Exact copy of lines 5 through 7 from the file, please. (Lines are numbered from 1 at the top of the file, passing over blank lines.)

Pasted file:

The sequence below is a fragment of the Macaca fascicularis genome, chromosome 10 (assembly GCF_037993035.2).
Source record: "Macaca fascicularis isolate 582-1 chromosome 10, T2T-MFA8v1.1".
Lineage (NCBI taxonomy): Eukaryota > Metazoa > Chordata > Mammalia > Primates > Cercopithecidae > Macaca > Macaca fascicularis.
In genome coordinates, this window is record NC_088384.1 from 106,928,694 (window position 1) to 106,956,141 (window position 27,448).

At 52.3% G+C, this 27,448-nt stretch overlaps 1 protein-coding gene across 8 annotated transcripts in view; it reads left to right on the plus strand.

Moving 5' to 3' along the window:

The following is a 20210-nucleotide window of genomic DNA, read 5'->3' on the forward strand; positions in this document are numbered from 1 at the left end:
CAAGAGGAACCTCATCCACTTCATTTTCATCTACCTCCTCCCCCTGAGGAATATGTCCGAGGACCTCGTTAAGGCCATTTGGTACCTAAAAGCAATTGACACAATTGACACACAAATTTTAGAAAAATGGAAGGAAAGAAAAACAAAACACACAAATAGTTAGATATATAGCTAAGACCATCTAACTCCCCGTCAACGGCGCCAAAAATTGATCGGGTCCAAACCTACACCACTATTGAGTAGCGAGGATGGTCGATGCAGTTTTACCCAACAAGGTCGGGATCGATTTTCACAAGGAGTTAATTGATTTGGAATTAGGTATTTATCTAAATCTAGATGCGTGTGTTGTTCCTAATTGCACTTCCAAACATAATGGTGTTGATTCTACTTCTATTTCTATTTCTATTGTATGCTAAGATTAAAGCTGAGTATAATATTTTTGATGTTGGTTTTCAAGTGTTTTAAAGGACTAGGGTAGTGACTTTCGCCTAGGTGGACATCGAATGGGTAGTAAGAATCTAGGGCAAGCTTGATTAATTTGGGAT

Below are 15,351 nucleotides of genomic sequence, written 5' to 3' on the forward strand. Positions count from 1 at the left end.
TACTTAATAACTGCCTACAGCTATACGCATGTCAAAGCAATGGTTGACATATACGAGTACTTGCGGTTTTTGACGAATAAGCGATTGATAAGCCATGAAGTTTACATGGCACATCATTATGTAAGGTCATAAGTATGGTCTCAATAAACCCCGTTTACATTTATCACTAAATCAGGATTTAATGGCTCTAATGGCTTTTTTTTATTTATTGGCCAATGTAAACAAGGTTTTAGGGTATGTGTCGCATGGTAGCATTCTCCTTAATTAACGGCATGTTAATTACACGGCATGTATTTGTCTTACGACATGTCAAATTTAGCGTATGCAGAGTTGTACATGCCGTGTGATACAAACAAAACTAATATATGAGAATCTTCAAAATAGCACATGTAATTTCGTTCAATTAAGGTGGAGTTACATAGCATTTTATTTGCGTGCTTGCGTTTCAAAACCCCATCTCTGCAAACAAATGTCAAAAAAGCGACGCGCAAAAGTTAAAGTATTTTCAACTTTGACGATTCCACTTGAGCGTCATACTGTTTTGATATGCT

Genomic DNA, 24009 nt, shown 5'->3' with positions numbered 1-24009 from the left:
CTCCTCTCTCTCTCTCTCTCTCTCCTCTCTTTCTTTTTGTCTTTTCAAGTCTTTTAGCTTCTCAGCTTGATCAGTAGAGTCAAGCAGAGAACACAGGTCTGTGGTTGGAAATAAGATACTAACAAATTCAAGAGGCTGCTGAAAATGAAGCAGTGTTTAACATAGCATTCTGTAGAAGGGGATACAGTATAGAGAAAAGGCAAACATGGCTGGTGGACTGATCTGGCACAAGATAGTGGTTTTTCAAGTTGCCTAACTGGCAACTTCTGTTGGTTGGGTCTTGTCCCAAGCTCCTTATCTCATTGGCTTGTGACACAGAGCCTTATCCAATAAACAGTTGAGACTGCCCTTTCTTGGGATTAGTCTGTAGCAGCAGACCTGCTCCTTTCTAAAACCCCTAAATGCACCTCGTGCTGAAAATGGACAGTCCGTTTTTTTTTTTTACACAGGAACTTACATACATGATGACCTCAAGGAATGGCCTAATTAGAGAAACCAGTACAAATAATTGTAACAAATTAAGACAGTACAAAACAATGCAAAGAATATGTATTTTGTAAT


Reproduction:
At 52.3% G+C, this 27,448-nt stretch overlaps 1 protein-coding gene across 8 annotated transcripts in view; it reads left to right on the plus strand.

Moving 5' to 3' along the window:

The following is a 20210-nucleotide window of genomic DNA, read 5'->3' on the forward strand; positions in this document are numbered from 1 at the left end: